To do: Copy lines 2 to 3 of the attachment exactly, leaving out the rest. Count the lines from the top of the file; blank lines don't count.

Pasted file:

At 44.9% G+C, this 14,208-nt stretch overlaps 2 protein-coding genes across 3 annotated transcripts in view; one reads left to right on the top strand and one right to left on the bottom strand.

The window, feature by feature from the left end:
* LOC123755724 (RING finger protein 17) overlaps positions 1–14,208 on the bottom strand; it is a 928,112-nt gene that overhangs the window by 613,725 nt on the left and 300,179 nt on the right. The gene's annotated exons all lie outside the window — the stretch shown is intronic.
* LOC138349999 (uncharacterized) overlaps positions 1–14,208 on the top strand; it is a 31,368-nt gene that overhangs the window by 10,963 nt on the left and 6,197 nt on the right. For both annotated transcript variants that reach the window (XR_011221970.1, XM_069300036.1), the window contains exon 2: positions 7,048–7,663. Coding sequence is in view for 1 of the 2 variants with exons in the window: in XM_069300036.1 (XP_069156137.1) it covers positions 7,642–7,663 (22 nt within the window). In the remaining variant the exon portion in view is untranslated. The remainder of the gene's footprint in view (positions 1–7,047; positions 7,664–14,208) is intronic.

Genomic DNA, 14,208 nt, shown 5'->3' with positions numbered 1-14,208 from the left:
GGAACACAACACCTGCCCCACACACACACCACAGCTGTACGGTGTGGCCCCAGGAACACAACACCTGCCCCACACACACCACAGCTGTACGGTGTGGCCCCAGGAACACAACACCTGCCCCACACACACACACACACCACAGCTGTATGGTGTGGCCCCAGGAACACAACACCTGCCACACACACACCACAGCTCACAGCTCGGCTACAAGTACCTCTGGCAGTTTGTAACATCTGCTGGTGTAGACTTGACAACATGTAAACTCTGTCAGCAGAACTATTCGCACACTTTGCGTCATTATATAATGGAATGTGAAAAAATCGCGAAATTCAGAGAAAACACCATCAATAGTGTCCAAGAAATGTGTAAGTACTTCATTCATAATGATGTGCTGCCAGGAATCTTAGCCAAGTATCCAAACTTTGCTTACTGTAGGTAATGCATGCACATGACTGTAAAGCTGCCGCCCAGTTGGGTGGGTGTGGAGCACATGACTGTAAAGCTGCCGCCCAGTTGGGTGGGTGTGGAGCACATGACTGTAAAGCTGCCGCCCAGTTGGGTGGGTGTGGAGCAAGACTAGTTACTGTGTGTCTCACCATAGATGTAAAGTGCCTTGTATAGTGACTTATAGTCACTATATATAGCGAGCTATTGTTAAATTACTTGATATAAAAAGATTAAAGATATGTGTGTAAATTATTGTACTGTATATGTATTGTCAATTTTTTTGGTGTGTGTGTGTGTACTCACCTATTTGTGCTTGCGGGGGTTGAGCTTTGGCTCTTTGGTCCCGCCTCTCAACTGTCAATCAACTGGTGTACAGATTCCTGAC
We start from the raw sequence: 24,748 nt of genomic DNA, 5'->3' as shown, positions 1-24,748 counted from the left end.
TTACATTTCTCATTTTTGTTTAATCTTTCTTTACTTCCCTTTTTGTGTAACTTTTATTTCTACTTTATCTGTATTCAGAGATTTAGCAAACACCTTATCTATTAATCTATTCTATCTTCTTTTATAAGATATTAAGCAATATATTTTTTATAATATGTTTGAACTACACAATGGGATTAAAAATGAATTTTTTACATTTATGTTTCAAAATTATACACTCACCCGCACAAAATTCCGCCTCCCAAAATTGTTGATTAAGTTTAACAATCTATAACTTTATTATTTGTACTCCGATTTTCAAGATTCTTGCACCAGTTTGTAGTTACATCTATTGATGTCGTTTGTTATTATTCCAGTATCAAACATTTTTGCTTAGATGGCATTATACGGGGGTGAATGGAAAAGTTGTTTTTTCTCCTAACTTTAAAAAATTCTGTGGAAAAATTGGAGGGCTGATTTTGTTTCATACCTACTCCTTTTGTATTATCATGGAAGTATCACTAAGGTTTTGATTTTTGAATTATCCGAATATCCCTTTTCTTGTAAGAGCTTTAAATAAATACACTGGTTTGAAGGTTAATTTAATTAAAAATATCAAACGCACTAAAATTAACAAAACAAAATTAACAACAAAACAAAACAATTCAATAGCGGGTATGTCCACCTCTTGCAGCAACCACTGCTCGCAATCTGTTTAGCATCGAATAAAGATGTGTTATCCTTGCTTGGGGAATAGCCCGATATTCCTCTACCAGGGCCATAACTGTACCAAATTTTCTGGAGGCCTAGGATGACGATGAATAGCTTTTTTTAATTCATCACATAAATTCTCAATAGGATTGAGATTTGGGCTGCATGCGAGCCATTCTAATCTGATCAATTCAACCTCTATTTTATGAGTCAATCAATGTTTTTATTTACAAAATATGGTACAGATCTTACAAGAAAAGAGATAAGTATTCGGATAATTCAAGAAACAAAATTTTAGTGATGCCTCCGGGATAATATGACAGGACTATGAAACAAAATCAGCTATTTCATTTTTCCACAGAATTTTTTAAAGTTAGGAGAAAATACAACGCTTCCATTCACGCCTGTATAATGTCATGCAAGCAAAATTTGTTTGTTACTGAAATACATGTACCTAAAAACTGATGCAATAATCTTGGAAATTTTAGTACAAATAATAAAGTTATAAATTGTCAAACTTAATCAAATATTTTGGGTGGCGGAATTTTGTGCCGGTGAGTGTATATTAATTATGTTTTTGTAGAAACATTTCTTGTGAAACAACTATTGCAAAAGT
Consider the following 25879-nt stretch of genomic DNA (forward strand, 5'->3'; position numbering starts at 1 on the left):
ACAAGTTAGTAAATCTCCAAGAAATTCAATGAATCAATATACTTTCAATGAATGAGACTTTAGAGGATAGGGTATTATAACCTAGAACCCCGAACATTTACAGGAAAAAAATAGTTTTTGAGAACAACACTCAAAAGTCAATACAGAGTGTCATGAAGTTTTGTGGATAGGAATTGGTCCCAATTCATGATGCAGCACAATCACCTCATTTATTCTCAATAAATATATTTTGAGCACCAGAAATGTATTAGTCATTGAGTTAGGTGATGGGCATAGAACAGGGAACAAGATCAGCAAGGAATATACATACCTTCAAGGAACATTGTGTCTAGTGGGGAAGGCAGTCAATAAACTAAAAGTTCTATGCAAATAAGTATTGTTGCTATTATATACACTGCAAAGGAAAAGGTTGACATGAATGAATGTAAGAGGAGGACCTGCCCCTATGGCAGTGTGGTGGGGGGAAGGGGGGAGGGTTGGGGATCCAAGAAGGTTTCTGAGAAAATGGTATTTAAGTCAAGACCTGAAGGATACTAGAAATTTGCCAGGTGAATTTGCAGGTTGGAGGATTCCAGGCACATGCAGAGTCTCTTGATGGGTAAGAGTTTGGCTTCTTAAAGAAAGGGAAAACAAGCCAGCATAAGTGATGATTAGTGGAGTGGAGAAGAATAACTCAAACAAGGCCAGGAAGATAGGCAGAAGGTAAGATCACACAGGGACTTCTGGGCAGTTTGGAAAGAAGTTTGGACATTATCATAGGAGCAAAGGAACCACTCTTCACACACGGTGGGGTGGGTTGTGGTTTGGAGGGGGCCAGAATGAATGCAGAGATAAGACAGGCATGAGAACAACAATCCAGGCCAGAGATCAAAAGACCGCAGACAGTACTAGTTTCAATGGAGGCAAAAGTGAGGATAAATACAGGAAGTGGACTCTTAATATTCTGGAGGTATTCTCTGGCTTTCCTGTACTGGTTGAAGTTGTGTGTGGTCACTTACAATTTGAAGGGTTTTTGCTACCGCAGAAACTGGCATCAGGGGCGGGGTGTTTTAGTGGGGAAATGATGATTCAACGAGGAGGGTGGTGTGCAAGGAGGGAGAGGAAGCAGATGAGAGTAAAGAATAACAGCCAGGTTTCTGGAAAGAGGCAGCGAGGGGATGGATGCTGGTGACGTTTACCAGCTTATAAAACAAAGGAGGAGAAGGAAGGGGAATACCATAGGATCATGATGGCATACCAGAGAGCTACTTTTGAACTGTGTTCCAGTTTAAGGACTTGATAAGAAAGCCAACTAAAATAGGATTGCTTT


The window, feature by feature from the left end:
* LOC123755724 (RING finger protein 17) overlaps positions 1–14,208 on the bottom strand; it is a 928,112-nt gene that overhangs the window by 613,725 nt on the left and 300,179 nt on the right. The gene's annotated exons all lie outside the window — the stretch shown is intronic.